frozen

I’m Jealous of the French Song “Libérée, Délivrée”

Sorry for the late post today, guys. I developed this odd condition called life last night which prohibited me from getting this out on time. On the bright side, if you follow me on Twitter, you got to see some of my crazy Cards Against Humanity combinations.

Now, let the nerdy begin!

nerdy side

I’m a bit late in noting the Frozen explosion that still seems to be in effect. The movie is pretty fantastic, given that I saw it more than once in theaters and currently own the Blu-ray. Some of my friends claim they are getting tired of ‘Let It Go,’ but I haven’t. While it’s not #1, the song is definitely on my top 10 list.

That’s what I would have said, until I heard the French version of let it go. The French version, specifically if you look at the English translation, is far superior to ‘Let It Go.’

Libérée, Délivrée” might go on my list of tattoo ideas (check me out on Pinterest to see other ideas). I mean, “Freed! Released!” has way more impact than measly “let it go.”  

Libérée, Délivrée

Winter is settling gently in the night
Snow is queen itself
A kingdom of loneliness
My place is there, forever
The wind is screaming inside me, “Don’t think about tomorrow anymore”
It’s really too strong
I’ve struggled in vain
Hide your powers, don’t talk about them
Be careful, the secret will survive
No emotions, no torments
(Or) feelings
Freed, Released
I won’t lie ever again
Freed, Released
It’s decided, I’m going away
I left my childhood in summer
Lost in the winter
Cold for me is the price of freedom
When we raise
Everything looks insignificant
Sadness, anxiety and fear
Left me long ago
I want to see what I can do
With this magic full of mystery
Good, evil, I say let it be
Let it be!
Freed, Released
Stars are reaching out to me
Freed, Released
no, I don’t cry
Here I am, yes, I’m here
Lost in the winter
My power comes from the sky and invades the space
My soul expresses itself drawing and carving ice
And my thoughts are frozen crystal flowers
I won’t come back
The past is in the past!
Freed, Released
Nothing can stop me anymore
Freed, Released
No more the perfect princess
I am here, as I dreamt of
Lost in the winter
Cold for me is the price of freedom

That song is just fantastic, right? Why couldn’t we have had that kind of beautiful language in English? One of my friends studied English and told her we actually have a beautiful language. People make a big deal about French or Italian, but part of the reason for that is they still use a lot of bigger, fancier words. English has those same words, we just don’t use them as often in every day language.

My love for “Libérée, Délivrée” makes me think of other underappreciated Disney songs. I bet if I made a list of my top 10 favorites, I’d raise some eyebrows. To finish nerding out about Disney, I invite you all to listen to these fantastic, underappreciated Disney songs.

#1 “God Help The Outcasts” from The Hunchback of Norte Dame

This whole movie is underappreciated. This song could have been my anthem as a child, right up there with Reflection from Mulan (which is not on this list because who doesn’t love that song?)

#2 “Belle (Reprise) from Beauty and the Beast

Reprises rarely get love, but this one has all of mine. It’s one of the Disney songs I listen to the most. Growing up in a small town dreaming of cities and world travel, you can bet I connected with this song.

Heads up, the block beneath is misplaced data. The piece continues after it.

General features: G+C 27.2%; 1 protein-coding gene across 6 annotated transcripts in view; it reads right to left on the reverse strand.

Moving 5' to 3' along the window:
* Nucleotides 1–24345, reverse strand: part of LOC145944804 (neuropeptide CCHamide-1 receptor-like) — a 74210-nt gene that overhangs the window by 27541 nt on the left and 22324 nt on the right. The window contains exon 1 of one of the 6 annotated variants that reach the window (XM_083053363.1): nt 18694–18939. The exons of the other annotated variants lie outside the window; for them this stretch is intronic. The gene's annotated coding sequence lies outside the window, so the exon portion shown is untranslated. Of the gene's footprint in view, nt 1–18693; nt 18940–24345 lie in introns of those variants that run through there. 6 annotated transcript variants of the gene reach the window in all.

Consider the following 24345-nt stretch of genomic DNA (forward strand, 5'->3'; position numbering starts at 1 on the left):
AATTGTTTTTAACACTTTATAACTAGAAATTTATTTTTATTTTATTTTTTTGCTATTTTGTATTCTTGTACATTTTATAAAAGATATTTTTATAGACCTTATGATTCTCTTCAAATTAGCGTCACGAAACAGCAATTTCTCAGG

#3 “The Gospel Truth” from Hercules

Hercules is another move that just doesn’t get enough love. Is there a bad song in this movie? These muses are pretty epic, though. They got it rocking right down to the sexual innuendos. “You mean Hunk-ules. Honey, I’d like to make some sweet music with him…” Bahahaha! Love you Disney. I love you so very much.

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34 thoughts on “I’m Jealous of the French Song “Libérée, Délivrée””

  1. Something to think about with “Libérée, Délivrée” is that the songwriter was challenged to write a song that could be sung to the same melody as Let It Go, rhyme, and contain the same thematic elements. You’ll see that the other language adaptations of Let It Go are also different interpretations of the same theme. I think a lot of the creativity in the lyrics comes from the restrictions imposed on the writer.

    Of course, I can only defend the US version so far — on average, Americans barely meet high school literacy levels [1]. Disney wouldn’t want to risk forcing someone to open a dictionary.

    [1] http://www.insidehighered.com/news/2013/10/08/us-adults-rank-below-average-global-survey-basic-education-skills

    1. The translation is supposed to be worse though, simply because of the restrains on the translator. You could having taken “Freed. Released” and added it to the English version and it would have been instantly better. I just feel like the words of the translation carry the emotion better. Both versions are great songs, but I’m sure Disney choose the words for the English version for a reason. Literacy levels in the US may very well be the reason.

      1. D’accord. Tu as raison ! Mais en général je ne suis pas friand de clichés de biscuit-coupeur saccharine de Disney. Je préfère l’art et le glamour du Moulin Rouge et à l’art et le mystère de Notre Dame et La Sacre Coeur du Royaume de plastique. Il y a un film sur le Moulin Rouge, vous pourriez apprécier sur HULU.

        1. Forgive me, I don’t speak French so I’m reading your comment via Google Translate. I know there are far better shows out there than Disney movies, but I still have a soft spot for them. They’re a bit of a nerdy obsession to me. I have seen Moulin Rouge, unless your talking about one without Nicole Kidman. Is there another movie out there?

          1. You can start studying French for free @ bsuu.com but be wary of ‘players’ (sexually aggressive males who troll the sight). Create an avatar & a character & never reveal your true idenity!!! I have two avatars there. If you join I will tell you who they are. Last night I watched a beautiful french animated film, Le tableau (The Painting). I give it 5****. I think it is on both Netflix & Hulu. Enjoy! Salut !

      2. I don’t know if the translation is “supposed to be worse.” :D They really did write a completely new song lyrically, it just had to play along MUSICALLY with the requirements of the original.